# Thread: What type of test? Was going to use regressions but am now thoroughly confused.

1. ## What type of test? Was going to use regressions but am now thoroughly confused.

So in the psych literature, passion can be divided into harmonious (HP) and obsessive passion (OP). Obsessive passion predicts high identification and identity conflict while harmonious passion predicts low identification and harmonious identity. So I have survey results with various measures of identity and measures of obsessive and harmonious passion. I am trying to compare OP and HP relationships with various identity measures. I was doing multiple regressions, with OP and HP as IVs and Identity as DV. But the problem is OP and HP are highly correlated (.6), so I think regressions are no go right? Should I use correlations instead?

Also, how do I study if the effect sizes of OP and HP on Identity are significantly different?

One choice I am trying to deal with whether I should just study the correlations between the OP construct, the HP construct and Identity, or split my sample into two groups, one high in HP, one high in OP, and do a...t-test? :\

Thanks a lot!

2. ## Re: What type of test? Was going to use regressions but am now thoroughly confused.

Try obtaining Collinearity Diagnostics from within the regression dialog box; a rule of thumb is that the Variance Inflation Factor (VIF) should be under 4.0 for each IV. A correlation of 0.6 between two IV's is not necessarily the end of the world.

It strikes me, though, that it's worth considering what the correlation of 0.6 tells you about whether it's really possible to define two completely separate dimensions of passion (insofar as it's possible to measure something like passion at all).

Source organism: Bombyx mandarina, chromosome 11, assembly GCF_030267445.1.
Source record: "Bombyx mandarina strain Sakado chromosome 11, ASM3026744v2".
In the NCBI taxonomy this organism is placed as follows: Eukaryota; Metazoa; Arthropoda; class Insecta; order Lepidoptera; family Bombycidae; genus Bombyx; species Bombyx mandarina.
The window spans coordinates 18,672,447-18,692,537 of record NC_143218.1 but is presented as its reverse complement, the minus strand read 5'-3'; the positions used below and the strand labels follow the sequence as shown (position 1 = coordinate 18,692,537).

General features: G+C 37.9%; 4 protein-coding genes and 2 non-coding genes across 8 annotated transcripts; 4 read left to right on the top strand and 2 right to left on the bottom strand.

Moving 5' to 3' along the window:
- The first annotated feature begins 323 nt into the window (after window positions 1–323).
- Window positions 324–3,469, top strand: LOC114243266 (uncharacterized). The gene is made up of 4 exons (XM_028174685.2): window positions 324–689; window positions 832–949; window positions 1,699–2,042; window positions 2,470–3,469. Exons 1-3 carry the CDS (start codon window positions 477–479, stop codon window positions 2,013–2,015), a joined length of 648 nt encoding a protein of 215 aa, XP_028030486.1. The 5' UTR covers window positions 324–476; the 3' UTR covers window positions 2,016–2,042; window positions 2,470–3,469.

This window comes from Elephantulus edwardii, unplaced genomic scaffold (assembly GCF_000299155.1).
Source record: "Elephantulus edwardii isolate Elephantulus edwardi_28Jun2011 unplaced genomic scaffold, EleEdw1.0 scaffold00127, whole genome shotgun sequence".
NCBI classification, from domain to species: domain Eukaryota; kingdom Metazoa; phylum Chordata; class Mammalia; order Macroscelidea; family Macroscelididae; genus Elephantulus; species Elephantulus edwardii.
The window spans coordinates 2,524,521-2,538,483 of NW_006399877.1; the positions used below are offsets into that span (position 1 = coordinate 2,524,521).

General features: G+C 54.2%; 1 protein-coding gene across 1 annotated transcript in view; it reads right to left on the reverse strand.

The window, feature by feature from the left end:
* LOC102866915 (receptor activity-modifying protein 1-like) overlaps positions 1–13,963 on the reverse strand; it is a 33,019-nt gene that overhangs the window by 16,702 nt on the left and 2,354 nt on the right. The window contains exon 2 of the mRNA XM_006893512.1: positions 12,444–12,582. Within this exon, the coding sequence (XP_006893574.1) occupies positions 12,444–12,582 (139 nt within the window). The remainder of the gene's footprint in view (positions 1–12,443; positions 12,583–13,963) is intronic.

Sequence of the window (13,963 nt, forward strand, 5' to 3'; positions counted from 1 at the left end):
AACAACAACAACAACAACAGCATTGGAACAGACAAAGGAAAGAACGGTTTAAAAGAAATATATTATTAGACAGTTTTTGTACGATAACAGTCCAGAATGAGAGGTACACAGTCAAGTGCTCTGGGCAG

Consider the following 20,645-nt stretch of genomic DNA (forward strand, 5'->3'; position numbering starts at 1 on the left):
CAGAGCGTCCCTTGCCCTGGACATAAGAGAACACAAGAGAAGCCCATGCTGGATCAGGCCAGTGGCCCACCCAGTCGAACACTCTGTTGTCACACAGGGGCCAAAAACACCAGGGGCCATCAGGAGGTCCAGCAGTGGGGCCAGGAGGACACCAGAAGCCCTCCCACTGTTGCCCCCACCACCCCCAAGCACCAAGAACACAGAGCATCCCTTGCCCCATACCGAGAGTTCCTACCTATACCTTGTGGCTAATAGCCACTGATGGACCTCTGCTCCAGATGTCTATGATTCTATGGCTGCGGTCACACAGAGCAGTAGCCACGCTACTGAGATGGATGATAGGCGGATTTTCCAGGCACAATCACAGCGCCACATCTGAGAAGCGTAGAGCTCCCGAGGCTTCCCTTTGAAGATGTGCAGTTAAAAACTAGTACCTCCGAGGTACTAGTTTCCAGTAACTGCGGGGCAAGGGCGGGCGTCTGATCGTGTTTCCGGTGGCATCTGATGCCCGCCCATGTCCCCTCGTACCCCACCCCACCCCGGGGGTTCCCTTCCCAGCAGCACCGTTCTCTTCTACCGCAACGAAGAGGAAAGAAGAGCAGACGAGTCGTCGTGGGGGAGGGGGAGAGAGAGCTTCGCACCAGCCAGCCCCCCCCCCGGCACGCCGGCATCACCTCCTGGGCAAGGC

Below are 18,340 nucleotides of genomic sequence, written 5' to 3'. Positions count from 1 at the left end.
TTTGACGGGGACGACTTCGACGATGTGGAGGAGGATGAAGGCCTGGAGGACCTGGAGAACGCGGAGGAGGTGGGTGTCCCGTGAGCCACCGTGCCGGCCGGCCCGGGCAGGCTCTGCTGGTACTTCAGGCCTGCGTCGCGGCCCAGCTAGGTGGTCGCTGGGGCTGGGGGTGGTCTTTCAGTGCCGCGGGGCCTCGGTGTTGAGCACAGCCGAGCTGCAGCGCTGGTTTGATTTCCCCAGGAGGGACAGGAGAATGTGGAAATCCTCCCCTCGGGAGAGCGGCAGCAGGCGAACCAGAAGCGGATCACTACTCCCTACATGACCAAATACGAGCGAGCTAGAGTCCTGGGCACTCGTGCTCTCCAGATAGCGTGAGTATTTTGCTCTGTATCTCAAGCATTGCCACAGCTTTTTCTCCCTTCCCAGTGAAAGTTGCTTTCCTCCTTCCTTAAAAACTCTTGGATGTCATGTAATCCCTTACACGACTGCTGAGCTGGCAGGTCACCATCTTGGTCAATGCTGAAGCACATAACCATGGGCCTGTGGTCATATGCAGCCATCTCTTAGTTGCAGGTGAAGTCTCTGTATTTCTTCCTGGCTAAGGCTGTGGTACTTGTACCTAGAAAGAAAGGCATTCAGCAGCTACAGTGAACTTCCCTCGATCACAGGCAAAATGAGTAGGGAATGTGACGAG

3. ## Re: What type of test? Was going to use regressions but am now thoroughly confused.

Oh, thanks! My VIF is around 1.5. Hm.

Well, the psychology literature defines passion as such because while it correlates with variables that define passion (valuation, interest, time, etc), they differ significantly on what happens when the person does, or finishes, the activity (positive/negative affect; rigid/flexible participation, etc).

Thanks!

4. ## Re: What type of test? Was going to use regressions but am now thoroughly confused.

You could enter a highly correlated predictors set into regression (hierarchial fixed order) as a block and treat them as a single variable (Kind of)

5. ## Re: What type of test? Was going to use regressions but am now thoroughly confused.

Originally Posted by Playingwithnumbers
Oh, thanks! My VIF is around 1.5. Hm.
That's pretty low; it means the variance for that particular IV's coefficient is inflated by only a factor of about 1.5 due to collinearity. If multiple regression is a better conceptual fit for your study than correlation, sticking with regression may be fine. Make sure you look at all the other regression assumptions though.

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